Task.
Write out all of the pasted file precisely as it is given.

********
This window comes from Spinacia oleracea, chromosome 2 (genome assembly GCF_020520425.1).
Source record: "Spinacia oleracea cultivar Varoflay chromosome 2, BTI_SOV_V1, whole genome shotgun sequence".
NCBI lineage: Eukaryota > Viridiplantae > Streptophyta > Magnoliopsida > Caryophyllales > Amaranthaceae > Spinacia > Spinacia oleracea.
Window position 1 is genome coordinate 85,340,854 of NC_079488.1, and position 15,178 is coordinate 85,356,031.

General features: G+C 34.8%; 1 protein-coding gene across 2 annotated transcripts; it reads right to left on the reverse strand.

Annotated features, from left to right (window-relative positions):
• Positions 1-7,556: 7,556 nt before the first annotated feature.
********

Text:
This window comes from Spinacia oleracea, chromosome 2 (genome assembly GCF_020520425.1).
Source record: "Spinacia oleracea cultivar Varoflay chromosome 2, BTI_SOV_V1, whole genome shotgun sequence".
NCBI lineage: Eukaryota > Viridiplantae > Streptophyta > Magnoliopsida > Caryophyllales > Amaranthaceae > Spinacia > Spinacia oleracea.
Window position 1 is genome coordinate 85,340,854 of NC_079488.1, and position 15,178 is coordinate 85,356,031.

General features: G+C 34.8%; 1 protein-coding gene across 2 annotated transcripts; it reads right to left on the reverse strand.

Annotated features, from left to right (window-relative positions):
• Positions 1-7,556: 7,556 nt before the first annotated feature.